Rochester Brides & Grooms May - November 2017 Issue #51 - Page 40

Wedding Newlyweds Finance
Marriage Finance
Together You And Me
Beginning Your Financial Journey together
So the wedding and honeymoon are over. You are settled
together and ready to begin "real life" as a couple! But
where do you begin? This section will be a guide to
help you begin your financial journey.
Money Management
In most cases, it is easier for newlyweds to
track finances if their checking accounts and
credit cards are jointly owned. It is important
however that each spouse should maintain at
least one credit card in their own name. Have
an actual discussion with your significant other
about how you see your finances laid out.
Everyone's favorite subject! Newlyweds filing
a joint tax return will now encounter an entirely
new tax situation; different from the single filing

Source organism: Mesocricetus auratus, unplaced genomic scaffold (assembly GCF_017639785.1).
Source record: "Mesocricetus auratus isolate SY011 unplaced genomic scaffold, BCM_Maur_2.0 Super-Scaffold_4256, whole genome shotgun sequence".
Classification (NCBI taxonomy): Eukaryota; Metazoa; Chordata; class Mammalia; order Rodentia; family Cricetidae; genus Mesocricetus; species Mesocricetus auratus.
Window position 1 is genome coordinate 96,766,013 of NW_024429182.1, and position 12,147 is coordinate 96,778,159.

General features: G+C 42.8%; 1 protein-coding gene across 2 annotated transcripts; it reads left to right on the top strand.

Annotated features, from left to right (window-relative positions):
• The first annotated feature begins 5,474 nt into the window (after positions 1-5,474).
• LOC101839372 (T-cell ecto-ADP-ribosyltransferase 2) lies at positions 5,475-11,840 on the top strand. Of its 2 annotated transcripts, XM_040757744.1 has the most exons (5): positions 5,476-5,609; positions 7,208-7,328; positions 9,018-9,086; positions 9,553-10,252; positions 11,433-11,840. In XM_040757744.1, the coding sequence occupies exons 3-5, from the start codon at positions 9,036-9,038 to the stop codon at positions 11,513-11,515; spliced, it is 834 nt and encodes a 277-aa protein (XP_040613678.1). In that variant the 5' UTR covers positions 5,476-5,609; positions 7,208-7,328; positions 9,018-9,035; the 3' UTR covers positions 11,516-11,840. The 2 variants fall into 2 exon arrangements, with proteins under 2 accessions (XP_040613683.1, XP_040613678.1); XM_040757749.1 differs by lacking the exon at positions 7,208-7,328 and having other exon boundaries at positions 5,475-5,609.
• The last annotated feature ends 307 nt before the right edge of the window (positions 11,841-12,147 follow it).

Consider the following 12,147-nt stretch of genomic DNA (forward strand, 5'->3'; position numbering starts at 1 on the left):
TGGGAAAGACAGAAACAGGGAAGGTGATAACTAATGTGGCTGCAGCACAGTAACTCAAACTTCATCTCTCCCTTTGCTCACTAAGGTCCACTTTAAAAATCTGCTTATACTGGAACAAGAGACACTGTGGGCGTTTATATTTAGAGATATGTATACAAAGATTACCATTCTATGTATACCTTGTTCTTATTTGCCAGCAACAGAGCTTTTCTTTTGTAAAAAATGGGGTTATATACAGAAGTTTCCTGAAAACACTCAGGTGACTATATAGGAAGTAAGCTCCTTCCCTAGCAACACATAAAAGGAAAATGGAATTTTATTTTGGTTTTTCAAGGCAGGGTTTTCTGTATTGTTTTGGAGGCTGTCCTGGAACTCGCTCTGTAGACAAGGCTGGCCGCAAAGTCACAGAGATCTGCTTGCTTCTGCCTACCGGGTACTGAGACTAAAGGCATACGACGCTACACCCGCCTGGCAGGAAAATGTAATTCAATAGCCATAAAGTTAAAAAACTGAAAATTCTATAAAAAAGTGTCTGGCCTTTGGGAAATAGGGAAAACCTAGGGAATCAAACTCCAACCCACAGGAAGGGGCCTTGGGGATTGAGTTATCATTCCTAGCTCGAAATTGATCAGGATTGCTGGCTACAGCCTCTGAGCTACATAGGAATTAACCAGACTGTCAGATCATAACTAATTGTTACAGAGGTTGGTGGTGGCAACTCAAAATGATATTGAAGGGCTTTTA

status they are accustomed to. Generally, filing
a joint tax return results in a more favorable tax
treatment. Early tax planning with a certified public
accountant is the best way to maximize tax savings Especially your first year as a married couple, we recommended having a tax professional help you out when it comes to filing! 
Wedding Insurance & Benefits
If both of your employers offer a health insurance plan, see if it is cost effective to go under
one plan with the broadest benefits.
• Disability insurance is critical once you are married because your income can be your
greatest asset. Although most people have disability coverage through their employer it
may not be adequate. It may only replace 40% to 60% of their income and pay raises,
pensions, and 401k contributions all stop!
• Life Insurance's primary purpose is to offer financial comfort to a family in the event of death.
Typically there are two types of life insurance, term and whole life. A good rule of thumb is
to have coverage anywhere from 5 to 10 times your annual salaries.
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